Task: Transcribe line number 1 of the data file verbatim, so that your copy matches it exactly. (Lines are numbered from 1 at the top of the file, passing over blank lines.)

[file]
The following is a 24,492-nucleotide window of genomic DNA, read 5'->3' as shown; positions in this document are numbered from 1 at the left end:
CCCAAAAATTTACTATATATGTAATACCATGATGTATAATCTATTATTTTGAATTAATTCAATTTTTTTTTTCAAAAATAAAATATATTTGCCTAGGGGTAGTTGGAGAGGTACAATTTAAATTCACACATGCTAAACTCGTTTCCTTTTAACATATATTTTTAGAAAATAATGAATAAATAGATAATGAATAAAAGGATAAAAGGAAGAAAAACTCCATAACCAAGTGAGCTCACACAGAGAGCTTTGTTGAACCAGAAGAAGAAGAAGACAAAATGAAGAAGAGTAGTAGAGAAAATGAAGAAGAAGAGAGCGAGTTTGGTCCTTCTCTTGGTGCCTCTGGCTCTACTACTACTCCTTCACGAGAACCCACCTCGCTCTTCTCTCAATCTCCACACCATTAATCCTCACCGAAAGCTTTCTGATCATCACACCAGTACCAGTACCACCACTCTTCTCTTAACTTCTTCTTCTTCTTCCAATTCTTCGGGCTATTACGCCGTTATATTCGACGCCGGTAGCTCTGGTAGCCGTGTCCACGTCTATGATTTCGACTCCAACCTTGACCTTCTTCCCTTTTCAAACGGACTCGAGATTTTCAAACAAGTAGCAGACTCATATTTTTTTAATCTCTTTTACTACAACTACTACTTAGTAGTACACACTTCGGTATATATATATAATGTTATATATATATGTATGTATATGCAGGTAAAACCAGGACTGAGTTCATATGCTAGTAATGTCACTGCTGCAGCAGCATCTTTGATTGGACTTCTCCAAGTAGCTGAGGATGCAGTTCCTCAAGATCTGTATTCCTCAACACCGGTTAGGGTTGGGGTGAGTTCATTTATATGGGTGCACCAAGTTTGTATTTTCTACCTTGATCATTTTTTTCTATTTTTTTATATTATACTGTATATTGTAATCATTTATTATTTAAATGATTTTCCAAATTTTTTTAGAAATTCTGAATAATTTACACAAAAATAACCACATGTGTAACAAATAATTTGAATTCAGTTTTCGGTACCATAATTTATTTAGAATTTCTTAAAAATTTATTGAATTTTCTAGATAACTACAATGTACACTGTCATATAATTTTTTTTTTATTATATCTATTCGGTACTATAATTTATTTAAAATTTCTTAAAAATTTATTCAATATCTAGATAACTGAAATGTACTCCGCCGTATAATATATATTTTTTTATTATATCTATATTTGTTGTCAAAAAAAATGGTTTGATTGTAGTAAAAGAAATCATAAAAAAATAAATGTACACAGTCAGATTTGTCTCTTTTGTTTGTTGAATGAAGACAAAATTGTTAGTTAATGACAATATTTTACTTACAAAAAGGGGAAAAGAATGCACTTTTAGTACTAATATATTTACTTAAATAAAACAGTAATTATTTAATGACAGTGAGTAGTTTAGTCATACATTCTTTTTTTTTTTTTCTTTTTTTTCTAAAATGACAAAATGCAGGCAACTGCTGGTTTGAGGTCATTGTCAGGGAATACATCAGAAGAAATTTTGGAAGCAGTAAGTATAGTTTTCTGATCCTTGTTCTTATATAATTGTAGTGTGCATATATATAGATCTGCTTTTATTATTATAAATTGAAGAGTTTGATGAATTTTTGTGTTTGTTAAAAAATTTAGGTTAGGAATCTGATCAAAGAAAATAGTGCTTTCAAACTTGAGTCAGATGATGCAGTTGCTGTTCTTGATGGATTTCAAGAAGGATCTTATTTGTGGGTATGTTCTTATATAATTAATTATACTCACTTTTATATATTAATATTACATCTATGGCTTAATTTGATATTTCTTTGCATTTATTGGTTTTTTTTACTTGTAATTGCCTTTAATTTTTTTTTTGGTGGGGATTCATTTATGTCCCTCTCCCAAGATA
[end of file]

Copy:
The following is a 24,492-nucleotide window of genomic DNA, read 5'->3' as shown; positions in this document are numbered from 1 at the left end: